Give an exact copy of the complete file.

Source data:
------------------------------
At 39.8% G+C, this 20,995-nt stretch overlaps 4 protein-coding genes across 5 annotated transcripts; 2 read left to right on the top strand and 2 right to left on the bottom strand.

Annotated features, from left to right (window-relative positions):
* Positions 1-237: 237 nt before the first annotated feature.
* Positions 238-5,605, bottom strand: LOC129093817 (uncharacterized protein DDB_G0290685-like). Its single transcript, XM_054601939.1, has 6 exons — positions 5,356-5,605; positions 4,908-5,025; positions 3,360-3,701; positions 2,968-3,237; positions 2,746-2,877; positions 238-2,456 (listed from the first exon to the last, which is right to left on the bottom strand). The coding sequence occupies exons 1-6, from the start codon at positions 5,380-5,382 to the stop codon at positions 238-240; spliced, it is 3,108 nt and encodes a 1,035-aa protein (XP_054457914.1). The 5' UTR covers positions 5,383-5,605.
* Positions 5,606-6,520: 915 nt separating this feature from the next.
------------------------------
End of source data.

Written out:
At 39.8% G+C, this 20,995-nt stretch overlaps 4 protein-coding genes across 5 annotated transcripts; 2 read left to right on the top strand and 2 right to left on the bottom strand.

Annotated features, from left to right (window-relative positions):
* Positions 1-237: 237 nt before the first annotated feature.
* Positions 238-5,605, bottom strand: LOC129093817 (uncharacterized protein DDB_G0290685-like). Its single transcript, XM_054601939.1, has 6 exons — positions 5,356-5,605; positions 4,908-5,025; positions 3,360-3,701; positions 2,968-3,237; positions 2,746-2,877; positions 238-2,456 (listed from the first exon to the last, which is right to left on the bottom strand). The coding sequence occupies exons 1-6, from the start codon at positions 5,380-5,382 to the stop codon at positions 238-240; spliced, it is 3,108 nt and encodes a 1,035-aa protein (XP_054457914.1). The 5' UTR covers positions 5,383-5,605.
* Positions 5,606-6,520: 915 nt separating this feature from the next.